Member of Parliament for Rayleigh and Wickford Mark Francois submitted a letter to the chairman of the 1922 Committee requesting a no-confidence vote against UK PM Theresa May.
In his demand, Francois argued that "in short, we are living in a world gone mad."
"A Conservative prime minister, who voted Remain, egged on by a coterie of neo-Federalist Civil Servants and a powerful Remainiac cabal in the Cabinet, has tried, — and failed three times — to pass a draft treaty through the House of Commons which would lock us into a customs union forever," the MP wrote.
Francois also criticised the PM's decision to reach out to the Labour Party in her search for a Brexit deal solution.
"Jeremy Corbyn, with whom the prime minister is now consorting, is a committed Marxist, a lifelong CND supporter and a man who would quite willingly disarm this country of its defences in a very dangerous world. As yesterday's revelations in the Sunday Times made plain as a pikestaff, he has openly tolerated anti-Semitism in Labour's ranks. In addition, throughout his career, he has willingly sat down with Sin Feinn/IRA, Hamas, Hezbollah and a whole range of other extremists, who are dedicated to the overthrow of our democratic way of life. I find it literally incredible, that the prime minister now invites this man to Downing Street, almost as an equal," Francois said in his letter.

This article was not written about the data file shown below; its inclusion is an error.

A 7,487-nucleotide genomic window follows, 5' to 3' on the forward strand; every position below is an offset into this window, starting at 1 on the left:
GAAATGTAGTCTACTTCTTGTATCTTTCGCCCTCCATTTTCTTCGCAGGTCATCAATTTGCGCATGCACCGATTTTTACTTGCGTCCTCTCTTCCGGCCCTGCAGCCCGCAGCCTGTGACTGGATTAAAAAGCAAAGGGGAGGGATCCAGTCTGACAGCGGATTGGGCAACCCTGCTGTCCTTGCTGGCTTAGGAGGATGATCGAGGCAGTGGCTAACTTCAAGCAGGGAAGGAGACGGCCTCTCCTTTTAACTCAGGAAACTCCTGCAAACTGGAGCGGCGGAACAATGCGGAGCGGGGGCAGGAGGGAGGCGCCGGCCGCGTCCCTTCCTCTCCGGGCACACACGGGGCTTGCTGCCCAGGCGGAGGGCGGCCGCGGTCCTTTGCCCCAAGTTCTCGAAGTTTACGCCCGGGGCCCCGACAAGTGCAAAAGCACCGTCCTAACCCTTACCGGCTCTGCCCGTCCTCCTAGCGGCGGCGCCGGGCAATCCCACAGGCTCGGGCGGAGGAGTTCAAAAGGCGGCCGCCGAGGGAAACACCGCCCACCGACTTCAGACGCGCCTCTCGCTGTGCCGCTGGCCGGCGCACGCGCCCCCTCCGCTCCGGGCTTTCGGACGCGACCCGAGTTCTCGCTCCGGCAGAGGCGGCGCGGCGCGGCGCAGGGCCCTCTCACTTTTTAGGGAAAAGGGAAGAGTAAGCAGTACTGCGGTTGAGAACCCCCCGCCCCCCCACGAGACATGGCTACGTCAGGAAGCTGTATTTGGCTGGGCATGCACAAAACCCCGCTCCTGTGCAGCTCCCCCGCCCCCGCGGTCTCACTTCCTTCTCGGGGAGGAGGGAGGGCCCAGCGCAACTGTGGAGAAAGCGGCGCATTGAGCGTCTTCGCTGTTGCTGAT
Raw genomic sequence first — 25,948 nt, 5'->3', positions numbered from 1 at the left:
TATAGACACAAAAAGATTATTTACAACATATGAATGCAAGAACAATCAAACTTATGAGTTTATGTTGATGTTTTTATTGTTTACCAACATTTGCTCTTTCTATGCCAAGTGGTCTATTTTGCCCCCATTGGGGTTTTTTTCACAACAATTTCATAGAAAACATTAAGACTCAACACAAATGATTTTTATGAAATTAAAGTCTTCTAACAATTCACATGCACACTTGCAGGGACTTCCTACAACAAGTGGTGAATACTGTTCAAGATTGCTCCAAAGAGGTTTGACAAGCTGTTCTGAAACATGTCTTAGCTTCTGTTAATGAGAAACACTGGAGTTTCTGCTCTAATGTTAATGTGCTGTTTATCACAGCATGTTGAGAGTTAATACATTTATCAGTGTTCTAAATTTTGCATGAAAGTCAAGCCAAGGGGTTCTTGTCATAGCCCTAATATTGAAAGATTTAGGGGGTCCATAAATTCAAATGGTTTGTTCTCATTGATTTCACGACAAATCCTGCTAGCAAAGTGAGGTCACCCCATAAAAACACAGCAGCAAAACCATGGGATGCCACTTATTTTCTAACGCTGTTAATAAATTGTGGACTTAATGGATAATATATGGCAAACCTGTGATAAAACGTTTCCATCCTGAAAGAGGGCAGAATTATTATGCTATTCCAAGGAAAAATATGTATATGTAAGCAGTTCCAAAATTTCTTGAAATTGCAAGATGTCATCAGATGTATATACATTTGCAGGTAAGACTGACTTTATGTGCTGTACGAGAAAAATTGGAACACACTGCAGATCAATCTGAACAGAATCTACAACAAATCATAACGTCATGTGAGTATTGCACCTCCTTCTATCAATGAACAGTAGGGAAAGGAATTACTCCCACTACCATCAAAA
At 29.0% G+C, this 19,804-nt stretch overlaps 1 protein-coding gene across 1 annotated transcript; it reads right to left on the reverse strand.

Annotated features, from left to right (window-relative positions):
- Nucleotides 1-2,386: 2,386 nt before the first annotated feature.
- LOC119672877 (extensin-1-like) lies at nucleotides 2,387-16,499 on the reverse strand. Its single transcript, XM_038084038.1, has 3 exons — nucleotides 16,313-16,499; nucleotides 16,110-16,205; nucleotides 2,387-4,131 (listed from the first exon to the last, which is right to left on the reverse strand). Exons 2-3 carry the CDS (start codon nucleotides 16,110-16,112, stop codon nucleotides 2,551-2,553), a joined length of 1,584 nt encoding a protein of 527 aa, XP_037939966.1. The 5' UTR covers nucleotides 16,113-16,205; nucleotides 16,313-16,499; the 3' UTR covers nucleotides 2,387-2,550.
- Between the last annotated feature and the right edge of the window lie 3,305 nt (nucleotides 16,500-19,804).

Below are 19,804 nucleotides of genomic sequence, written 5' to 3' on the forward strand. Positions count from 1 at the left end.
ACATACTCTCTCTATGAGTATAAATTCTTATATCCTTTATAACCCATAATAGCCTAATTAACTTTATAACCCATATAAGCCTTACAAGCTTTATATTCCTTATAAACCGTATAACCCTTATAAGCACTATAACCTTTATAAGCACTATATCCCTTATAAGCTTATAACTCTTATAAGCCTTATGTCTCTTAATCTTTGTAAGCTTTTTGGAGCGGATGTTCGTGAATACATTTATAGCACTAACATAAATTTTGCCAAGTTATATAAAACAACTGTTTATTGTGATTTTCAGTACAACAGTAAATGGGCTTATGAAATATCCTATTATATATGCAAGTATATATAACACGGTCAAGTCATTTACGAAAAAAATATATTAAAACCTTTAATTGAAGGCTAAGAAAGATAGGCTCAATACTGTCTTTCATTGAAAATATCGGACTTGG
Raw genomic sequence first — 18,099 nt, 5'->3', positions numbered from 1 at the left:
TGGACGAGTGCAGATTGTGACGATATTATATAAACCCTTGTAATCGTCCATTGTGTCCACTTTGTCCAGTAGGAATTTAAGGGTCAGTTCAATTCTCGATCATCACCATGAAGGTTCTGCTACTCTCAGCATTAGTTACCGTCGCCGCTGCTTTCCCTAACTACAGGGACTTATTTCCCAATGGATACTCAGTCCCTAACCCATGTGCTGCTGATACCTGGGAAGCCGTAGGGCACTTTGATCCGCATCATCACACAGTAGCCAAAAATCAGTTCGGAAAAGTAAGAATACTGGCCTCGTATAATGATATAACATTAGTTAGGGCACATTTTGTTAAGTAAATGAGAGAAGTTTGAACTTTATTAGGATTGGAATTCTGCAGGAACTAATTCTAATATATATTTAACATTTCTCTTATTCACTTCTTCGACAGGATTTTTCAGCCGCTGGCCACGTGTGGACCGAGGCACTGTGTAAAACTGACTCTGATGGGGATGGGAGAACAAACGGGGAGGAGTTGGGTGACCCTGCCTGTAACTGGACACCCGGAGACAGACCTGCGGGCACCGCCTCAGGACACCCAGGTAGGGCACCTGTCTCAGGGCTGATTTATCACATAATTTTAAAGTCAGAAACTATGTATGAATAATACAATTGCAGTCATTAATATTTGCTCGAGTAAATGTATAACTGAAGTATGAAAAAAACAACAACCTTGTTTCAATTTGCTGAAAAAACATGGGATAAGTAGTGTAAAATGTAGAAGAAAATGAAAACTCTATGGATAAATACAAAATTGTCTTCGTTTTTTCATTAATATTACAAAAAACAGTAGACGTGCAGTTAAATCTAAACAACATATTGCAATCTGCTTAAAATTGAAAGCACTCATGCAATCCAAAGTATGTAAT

The ongoing cross-party talks between the government and the leader of the opposition on the way forward have not born any results so far. On Tuesday, the PM's spokesperson said further talks will take place.
"The prime minister will be able to point to those talks, she will also be able to talk to the fact that she remains certain that there is a majority in parliament for the UK leaving the European Union with a deal," the spokesman added.
Pundits have pointed out that the extraordinary appeal by Francois comes across as hypocritical, given that he demands a second confidence vote against Theresa May — the PM survived a no-confidence vote in December 2018. In contrast, the MP is against holding a second vote on Britain's membership of the EU — an option suggested by his colleagues who argued the only way forward is to bring the Brexit decision back to the people.
No, your ears aren't deceiving you.— Graham Lithgow (@grahamlithgow) April 8, 2019
Mark Francois really did just say Tory MPs need another vote of confidence in May because "the situation has changed".
A man so clearly lacking in introspection that he'd be unable to recognise himself in a mirror.pic.twitter.com/GfhezzCTiY
"You lost. Get over it". Will of the people, respect for democracy, etc etc……— Stuart McMillan (@stu_mac1970) April 8, 2019
Brexitus Hypocritus 😂— prof_andreap (@AndreapProf) April 8, 2019
Guess who Marvel's new super hero is……. yep! Irony Man pic.twitter.com/rfDRujmMhX— Paul Coventry-Brown #FBPE (@PaulArtwork) April 8, 2019
In the British parliamentary system, a vote of confidence or no confidence is initiated by the government itself — May's own Conservative Party. The issue is settled by a simple majority vote, which is 158 members.
Theresa May received 200 votes in favour of her government and 117 against in December 2018. As a result, no further vote of no confidence may be called for at least 12 months.